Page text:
Gina Lollobrigida: Five-decade movie career
Movie legend Gina Lollobrigida – La Lollo for short – turned 81 last July 4. She’ll be honored with a Lifetime Achievement Award next Wednesday at the Rome Film Festival.
Throughout her five-decade+ career, Gina Lollobrigida has appeared in nearly 70 film and television productions, including many of the best-known European movies of the 1950s.
Among those are René Clair’s Les Belles de nuit / Beauties of the Night (1952), Christian-Jaque’s Fanfan la Tulipe / Fan-Fan the Tulip (1952), both starring Gerard Philipe; in addition to Robert Siodmak’s Le Grand jeu / Flesh and the Woman (1954), Luigi Zampa’s La Romana / Woman of Rome (1954), and, as Esmeralda, Jean Delannoy’s The Hunchback of Notre Dame (1958), opposite Anthony Quinn.
Along the way, Gina Lollobrigida won numerous accolades, including three Best Actress David di Donatellos: for La Donna più bella del mondo / Beautiful But Dangerous (1956), Imperial Venus (1963), and Buona Sera, Mrs. Campbell (1968, tied with Monica Vitti for The Girl with the Pistol).
More recently, Lollobrigida won the Special Prize for Outstanding Contribution to World Cinema at the 1995 Karlovy Vary Film Festival, Belgium’s Joseph Plateau Life Achievement Award in 1997, and a special 50th Anniversary David di Donatello in 2006. (She had won a career award in 1996, as well.)
Surprisingly, I’ve seen very few Gina Lollobrigida movies: Luigi Comencini’s Pane, amore e fantasia / Bread, Love and Dreams (1954, photo), a likable comedy co-starring Vittorio De Sica, which turned Lollobrigida into a major star; John Huston’s uneven caper comedy Beat the Devil (1954), with Humphrey Bogart and Jennifer Jones; and John Sturges’ atrocious war drama Never So Few (1959), with Frank Sinatra. That’s about it.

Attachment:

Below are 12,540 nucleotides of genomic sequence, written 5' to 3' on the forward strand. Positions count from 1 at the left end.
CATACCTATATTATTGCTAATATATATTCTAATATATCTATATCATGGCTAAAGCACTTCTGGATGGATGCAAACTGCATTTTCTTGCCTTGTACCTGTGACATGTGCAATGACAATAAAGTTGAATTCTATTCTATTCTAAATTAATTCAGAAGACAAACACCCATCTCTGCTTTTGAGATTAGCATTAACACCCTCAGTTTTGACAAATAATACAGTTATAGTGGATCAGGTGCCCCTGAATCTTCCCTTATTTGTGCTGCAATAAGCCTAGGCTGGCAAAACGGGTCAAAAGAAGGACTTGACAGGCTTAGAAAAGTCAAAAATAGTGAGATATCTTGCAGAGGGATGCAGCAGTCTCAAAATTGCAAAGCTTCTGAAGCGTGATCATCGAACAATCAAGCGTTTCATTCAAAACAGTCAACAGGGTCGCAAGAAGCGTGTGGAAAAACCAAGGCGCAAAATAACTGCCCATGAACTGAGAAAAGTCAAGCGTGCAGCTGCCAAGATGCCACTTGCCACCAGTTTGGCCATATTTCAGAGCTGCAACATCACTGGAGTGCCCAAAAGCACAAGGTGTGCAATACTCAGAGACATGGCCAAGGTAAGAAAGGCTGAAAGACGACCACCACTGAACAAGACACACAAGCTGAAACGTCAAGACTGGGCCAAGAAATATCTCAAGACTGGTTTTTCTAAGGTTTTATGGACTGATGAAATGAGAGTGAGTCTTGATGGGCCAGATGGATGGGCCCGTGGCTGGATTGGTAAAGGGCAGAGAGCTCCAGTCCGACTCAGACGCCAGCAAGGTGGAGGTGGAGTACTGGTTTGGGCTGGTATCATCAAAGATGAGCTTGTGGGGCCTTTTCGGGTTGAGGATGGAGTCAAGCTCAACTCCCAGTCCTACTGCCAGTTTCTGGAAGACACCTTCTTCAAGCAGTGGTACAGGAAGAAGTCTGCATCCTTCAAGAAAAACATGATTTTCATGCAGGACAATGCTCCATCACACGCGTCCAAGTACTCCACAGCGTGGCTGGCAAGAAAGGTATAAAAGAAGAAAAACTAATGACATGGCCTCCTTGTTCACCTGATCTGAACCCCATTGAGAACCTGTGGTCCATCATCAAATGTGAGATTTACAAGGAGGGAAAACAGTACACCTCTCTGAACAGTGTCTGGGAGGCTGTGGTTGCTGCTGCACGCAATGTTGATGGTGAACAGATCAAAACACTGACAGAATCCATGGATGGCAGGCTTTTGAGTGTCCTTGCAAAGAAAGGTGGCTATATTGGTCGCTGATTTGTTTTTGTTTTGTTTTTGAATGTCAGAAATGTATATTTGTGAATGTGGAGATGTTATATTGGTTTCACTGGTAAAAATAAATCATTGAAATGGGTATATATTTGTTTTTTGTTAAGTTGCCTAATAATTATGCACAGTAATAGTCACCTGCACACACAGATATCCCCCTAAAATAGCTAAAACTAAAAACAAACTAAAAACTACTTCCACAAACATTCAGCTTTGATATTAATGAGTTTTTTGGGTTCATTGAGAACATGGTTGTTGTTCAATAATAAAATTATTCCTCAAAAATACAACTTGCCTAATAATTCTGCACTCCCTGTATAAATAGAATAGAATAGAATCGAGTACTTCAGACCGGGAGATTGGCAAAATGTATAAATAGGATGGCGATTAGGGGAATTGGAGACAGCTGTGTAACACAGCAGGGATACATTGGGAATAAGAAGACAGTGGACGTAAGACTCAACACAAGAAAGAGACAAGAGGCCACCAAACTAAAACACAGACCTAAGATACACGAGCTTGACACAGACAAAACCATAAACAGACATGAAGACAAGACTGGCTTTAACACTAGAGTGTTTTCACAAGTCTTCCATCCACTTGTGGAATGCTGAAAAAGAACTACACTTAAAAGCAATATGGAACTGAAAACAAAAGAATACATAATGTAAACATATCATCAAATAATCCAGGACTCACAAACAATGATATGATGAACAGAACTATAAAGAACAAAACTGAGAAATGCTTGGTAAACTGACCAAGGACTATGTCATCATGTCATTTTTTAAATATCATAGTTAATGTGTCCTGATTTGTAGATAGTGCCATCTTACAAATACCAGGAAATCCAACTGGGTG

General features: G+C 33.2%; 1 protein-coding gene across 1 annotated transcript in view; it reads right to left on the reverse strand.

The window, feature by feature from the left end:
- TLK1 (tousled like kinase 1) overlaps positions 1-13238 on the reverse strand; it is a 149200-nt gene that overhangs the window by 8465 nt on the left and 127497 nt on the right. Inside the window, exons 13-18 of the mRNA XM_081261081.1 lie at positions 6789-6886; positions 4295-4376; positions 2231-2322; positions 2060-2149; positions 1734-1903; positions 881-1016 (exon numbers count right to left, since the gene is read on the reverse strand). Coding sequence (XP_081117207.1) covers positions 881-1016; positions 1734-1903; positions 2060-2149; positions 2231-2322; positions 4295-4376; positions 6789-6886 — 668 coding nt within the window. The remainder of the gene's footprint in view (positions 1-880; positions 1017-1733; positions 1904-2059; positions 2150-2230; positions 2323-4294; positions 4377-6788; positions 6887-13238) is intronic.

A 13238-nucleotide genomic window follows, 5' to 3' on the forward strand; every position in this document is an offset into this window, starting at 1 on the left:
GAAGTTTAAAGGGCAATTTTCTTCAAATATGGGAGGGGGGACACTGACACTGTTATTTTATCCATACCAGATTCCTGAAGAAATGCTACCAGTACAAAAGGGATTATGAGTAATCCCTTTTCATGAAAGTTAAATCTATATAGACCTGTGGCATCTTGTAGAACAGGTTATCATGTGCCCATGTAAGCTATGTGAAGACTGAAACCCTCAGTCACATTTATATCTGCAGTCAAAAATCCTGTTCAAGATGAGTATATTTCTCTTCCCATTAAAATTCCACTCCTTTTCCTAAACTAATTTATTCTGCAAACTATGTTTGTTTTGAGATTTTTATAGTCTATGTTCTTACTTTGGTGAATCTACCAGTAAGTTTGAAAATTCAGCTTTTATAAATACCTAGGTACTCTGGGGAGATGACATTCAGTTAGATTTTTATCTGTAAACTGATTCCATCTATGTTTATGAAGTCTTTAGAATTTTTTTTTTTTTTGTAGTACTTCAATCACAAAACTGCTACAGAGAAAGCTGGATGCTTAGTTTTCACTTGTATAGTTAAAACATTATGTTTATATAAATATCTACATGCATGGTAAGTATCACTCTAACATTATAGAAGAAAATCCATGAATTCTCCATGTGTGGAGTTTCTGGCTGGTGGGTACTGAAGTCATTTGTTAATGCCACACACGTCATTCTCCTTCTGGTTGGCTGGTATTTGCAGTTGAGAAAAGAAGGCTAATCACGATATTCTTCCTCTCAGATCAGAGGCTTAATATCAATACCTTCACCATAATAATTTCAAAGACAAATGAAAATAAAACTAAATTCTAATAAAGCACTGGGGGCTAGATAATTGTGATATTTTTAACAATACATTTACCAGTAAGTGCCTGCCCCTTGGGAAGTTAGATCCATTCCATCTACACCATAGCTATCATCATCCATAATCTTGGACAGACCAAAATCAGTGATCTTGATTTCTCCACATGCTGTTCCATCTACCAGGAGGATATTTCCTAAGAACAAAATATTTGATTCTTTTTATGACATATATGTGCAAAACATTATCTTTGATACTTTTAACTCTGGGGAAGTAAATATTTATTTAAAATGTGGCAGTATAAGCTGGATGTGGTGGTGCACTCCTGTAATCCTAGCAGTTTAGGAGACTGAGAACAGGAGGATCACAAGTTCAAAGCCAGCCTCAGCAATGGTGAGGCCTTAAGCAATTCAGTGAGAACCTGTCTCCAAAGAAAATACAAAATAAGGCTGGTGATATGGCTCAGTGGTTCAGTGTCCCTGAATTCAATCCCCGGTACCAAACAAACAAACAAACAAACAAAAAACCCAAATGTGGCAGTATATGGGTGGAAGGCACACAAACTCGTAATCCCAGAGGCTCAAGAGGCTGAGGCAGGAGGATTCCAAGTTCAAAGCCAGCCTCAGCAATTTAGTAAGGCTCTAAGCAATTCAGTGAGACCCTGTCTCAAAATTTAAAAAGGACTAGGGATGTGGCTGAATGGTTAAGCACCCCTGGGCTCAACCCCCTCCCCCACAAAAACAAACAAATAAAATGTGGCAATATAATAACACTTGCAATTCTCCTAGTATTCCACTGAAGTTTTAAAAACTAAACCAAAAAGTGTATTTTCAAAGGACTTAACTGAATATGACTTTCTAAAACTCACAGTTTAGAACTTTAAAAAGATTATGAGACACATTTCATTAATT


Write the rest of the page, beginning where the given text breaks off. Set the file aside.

‘Full of fire’
Below are a few snippets from Rachel Donadio’s interview with Gina Lollobrigida for the New York Times.
“No contemporary Italian actress, not even Monica Bellucci or Valeria Golino, has come close to the star status of La Lollo, Sophia Loren or Claudia Cardinale, who reigned supreme in the 1950s and ’60s. Now Ms. Lollobrigida has reached the stage of lifetime achievement awards: the National Italian American Foundation honored her in Washington this month, and the Rome International Film Festival is expected to fete her on Wednesday.
“She’s pleased, she said, but still surprised by her success. ‘In my career I did nothing to become what I am,’ she said. ‘It was the public made me an actress.'”
“Her best-known role remains her first, when she played ‘La Bersagliera,’ a sassy peasant girl in Luigi Comencini’s neorealist comedy Bread, Love and Dreams. It’s also her favorite. ‘I create La Bersagliera, oh, Dio,’ Ms. Lollobrigida said, adding the Italian reference to God for emphasis. ‘It fits me like a glove, the character,’ she added. ‘It’s very full of fire. Was like me.’
“Ms. Lollobrigida still appears to be full of fire. Last year she almost married a Spaniard 34 years her junior. The decision to call it off was hers, she said. ‘Obviously.’
“’I like younger men because they are generous,’ she said. ‘They don’t have complex. Especially with me, my God.'”